The confrontation in Ukraine continues to keep investors on edge over this long European holiday weekend. The situation remains precarious despite the unexpected four-party agreement in Geneva last week and even during the temporary suspension of the "anti-terrorist" campaign in observance of the Easter holidays. The "he said/she said" activity is quickly exhausting the West's Russian sanctions stand - it seems a more diplomatic approach with Russia is now required. Therefore it's no real surprise that forex ranges have been tight, volatility kept to a minimum and liquidity thin while watching and waiting for any positive developments on the geopolitical front.
The dollar majors have largely remained in a narrow holiday range with USD/JPY the most notable mover, rising to a 2-week high above ¥102.60 after a wider than expected trade deficit in Japan. The kiwi did manage to spike above $0.86 in the early Asia going but has since reversed all of those gains, while the AUD happened to match its Friday highs of $0.9340 before retreating and treading water ahead of the North American session. Last week's CFTC positioning data report happens to show that the net longs in both the AUD and NZD currencies have hit an 11-month high.
Japan's bigger-than-expected rise in its March trade deficit, where imports have surged and exports remain subdued, has encouraged some further yen selling. It seems that investors are somewhat happy to treat the latest disappointment in the Japanese trade balance as reason enough for more speculation over the Bank of Japan turning less neutral in favor of more easing. It's also worth noting that the BOJ's policy statement at the end of this month (April 30th) will also feature the release of semi-annual outlook on price and the economy. Japan's March trade deficit of $14B was four times higher than last year's print. Exports showed a negligible rise of +1.8% y/y - well below the +6.5% consensus - while imports spiked by +18.1% y/y mostly due to another double-digit rise in shipments of crude oil.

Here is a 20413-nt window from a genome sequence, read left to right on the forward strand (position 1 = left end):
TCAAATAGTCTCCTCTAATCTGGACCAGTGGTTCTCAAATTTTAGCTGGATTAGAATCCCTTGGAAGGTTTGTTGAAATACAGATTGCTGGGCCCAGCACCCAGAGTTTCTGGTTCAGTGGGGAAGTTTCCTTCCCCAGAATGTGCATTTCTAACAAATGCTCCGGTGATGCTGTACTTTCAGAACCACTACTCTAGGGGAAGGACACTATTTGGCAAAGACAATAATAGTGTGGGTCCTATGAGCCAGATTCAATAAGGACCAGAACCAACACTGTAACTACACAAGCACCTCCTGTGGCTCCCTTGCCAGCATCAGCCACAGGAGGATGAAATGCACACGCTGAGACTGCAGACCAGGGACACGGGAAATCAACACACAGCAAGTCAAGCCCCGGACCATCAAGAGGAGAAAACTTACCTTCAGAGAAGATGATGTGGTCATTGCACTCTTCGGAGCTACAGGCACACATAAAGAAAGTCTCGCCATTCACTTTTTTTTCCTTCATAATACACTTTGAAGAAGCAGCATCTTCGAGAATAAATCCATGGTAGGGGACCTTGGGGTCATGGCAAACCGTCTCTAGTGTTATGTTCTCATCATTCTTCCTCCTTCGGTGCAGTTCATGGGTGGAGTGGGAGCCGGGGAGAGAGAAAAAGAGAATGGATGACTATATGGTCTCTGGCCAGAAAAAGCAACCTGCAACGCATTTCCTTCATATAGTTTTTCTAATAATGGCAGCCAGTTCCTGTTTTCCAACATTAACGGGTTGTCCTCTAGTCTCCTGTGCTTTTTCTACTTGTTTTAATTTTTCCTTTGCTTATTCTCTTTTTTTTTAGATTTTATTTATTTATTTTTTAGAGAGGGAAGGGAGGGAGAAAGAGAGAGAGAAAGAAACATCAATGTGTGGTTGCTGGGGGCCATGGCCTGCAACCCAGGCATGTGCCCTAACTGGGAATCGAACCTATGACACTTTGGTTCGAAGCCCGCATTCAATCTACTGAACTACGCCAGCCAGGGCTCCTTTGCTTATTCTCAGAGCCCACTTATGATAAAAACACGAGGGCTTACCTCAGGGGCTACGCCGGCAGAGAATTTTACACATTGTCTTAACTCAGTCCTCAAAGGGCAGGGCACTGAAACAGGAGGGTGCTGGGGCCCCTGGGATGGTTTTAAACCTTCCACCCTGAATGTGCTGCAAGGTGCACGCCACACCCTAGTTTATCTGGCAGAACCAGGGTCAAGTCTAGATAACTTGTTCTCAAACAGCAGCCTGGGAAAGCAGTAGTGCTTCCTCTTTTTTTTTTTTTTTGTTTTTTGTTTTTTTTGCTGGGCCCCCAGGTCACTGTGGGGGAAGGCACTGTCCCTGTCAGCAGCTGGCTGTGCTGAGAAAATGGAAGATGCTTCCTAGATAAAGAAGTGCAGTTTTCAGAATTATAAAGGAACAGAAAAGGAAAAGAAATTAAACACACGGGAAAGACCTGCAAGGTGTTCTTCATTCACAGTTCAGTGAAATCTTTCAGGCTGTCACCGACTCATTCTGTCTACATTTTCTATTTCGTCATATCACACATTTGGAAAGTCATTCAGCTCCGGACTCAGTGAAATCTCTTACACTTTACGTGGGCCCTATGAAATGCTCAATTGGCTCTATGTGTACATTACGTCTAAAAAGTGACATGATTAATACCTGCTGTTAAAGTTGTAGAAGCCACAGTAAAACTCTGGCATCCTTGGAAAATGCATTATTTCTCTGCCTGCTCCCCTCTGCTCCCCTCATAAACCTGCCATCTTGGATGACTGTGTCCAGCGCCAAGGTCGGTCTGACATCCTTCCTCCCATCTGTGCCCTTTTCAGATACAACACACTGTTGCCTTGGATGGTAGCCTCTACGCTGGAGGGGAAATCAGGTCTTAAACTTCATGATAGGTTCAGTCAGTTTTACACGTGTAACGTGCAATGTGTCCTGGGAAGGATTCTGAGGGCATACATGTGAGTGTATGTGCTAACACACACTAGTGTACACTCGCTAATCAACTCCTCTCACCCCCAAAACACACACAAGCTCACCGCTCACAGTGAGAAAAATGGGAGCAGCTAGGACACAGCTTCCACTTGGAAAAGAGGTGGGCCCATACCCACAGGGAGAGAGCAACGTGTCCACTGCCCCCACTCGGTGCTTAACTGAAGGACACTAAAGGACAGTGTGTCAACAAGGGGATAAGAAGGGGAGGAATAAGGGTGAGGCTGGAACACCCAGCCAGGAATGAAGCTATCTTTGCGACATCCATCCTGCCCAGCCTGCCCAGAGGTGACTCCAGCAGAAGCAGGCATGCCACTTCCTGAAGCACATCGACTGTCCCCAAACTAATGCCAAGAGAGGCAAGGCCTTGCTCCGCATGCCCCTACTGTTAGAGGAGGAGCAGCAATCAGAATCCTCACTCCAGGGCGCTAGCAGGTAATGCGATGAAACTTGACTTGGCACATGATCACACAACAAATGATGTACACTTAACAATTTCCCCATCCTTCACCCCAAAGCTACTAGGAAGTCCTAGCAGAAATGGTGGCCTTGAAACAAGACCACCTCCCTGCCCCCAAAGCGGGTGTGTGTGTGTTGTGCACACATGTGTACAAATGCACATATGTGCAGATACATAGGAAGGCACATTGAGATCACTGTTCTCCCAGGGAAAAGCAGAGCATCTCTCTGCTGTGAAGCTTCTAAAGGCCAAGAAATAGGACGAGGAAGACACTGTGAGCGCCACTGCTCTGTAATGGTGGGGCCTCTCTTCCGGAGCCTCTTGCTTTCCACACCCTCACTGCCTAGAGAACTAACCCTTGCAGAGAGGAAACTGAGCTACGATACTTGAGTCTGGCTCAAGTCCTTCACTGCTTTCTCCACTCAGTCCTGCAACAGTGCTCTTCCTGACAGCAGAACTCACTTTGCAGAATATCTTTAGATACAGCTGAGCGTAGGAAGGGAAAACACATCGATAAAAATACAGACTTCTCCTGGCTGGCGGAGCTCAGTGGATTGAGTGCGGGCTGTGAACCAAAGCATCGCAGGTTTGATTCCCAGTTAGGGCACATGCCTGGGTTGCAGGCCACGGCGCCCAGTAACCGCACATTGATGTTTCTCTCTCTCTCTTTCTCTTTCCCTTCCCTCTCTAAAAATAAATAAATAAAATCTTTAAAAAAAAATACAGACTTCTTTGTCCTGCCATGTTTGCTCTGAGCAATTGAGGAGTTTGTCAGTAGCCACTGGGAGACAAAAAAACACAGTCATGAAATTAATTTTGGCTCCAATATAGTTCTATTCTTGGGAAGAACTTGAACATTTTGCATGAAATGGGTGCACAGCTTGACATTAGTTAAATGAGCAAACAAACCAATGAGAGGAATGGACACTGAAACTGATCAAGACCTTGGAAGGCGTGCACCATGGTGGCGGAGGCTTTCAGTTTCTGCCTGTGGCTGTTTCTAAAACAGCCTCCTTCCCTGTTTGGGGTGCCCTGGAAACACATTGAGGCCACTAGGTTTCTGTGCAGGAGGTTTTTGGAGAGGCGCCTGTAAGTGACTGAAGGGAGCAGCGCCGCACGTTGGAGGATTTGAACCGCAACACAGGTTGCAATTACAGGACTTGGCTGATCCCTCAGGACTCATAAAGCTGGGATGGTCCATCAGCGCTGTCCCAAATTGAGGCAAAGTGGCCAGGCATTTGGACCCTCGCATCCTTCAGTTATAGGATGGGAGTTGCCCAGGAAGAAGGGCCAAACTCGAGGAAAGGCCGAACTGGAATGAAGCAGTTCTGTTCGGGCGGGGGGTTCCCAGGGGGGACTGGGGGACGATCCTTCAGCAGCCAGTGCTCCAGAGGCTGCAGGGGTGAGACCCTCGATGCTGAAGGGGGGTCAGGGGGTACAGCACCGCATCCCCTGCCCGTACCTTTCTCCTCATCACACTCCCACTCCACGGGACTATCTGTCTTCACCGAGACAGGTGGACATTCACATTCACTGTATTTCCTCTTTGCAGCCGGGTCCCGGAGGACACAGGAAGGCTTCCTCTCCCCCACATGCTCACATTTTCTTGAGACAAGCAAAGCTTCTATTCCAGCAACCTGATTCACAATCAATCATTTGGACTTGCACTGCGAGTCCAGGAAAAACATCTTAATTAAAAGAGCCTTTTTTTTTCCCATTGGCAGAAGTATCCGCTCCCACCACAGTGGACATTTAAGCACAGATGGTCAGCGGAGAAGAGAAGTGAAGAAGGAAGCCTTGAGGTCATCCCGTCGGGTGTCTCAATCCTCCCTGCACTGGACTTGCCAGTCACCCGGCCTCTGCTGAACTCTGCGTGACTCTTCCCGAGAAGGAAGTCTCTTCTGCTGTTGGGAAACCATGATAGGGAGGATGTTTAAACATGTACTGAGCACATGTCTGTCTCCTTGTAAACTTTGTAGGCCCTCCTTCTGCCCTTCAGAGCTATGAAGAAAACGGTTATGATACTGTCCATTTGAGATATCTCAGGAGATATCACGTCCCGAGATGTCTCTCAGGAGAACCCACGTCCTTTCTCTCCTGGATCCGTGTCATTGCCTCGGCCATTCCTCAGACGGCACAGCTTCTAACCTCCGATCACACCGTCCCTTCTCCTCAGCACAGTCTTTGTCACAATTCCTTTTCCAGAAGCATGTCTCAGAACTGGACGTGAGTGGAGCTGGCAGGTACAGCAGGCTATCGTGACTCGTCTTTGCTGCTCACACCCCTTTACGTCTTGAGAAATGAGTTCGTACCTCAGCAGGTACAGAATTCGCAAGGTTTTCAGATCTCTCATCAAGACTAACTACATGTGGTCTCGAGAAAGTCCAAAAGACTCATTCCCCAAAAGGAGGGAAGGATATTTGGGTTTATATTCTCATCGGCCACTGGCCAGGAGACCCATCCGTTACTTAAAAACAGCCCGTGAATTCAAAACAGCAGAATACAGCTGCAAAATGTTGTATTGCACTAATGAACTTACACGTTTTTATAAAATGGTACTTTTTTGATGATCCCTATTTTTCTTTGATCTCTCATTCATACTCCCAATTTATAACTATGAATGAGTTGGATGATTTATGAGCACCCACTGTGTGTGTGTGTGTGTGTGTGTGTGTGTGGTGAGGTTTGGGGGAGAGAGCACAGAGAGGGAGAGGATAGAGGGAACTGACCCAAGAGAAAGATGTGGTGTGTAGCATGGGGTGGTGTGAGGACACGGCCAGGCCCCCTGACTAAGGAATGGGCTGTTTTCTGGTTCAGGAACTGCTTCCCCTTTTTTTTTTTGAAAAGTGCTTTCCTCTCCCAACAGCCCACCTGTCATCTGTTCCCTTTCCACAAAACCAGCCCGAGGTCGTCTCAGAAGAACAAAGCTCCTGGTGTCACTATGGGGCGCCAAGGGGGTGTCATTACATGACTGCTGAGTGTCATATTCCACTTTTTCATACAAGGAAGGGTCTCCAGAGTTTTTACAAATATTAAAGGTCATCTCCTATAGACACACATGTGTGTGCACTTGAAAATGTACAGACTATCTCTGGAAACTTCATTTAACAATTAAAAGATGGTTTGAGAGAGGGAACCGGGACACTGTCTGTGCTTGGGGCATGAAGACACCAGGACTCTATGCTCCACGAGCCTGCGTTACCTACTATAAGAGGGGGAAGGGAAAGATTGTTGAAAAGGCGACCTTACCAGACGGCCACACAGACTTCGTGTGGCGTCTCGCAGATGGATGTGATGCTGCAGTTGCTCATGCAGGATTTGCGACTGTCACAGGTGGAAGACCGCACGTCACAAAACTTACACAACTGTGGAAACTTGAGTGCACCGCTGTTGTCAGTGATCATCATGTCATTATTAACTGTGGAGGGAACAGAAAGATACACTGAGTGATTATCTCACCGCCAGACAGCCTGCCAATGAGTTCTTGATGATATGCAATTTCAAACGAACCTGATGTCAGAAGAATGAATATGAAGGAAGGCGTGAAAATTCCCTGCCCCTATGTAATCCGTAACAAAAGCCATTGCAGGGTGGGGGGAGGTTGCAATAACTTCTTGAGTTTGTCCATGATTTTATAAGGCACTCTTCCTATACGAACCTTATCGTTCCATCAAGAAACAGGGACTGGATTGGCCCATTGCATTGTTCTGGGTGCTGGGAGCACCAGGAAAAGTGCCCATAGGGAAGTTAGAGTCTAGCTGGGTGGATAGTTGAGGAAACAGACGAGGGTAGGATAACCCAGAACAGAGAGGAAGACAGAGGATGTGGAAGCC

What's is the BoJ to do? Will they be proactive and provide further QE or should they be relying on price fundamentals headlines for direction? Japan trusting inflation prints can give a distorted view of what is currently happening. This Friday's Japanese inflation data is likely to show above target inflationary pressure, somewhat masking the BoJ's policy agenda as being successful. Both Tokyo's and Nationwide CPI are released together, and the market expects a 2.8% y/y inflation print in the Tokyo region - a reading well above the BoJ's +2% target. This higher reading does "not" equate to the BoJ's mission as being completed. Analysts note that the implementation of the sales tax hike on April 1st will have somewhat artificially boosted Japan's inflation headline prints (companies passing on the sales tax hike to customers). The BoJ has already recognized this and will adjust April's inflation print downward by -1.7% to reflect a truer picture of inflationary pressures in the region. The BoJ's aim is to generate "sustainable" inflation. Governor Kuroda's problem to date is that the uptick in Japan's inflationary pressures has been mostly due to yen weakness and with no "fresh" weakness for months the price of the CPI basket can only be expected to stall.
The Easter Monday holiday in Europe is expected to keep North American participation at a minimum.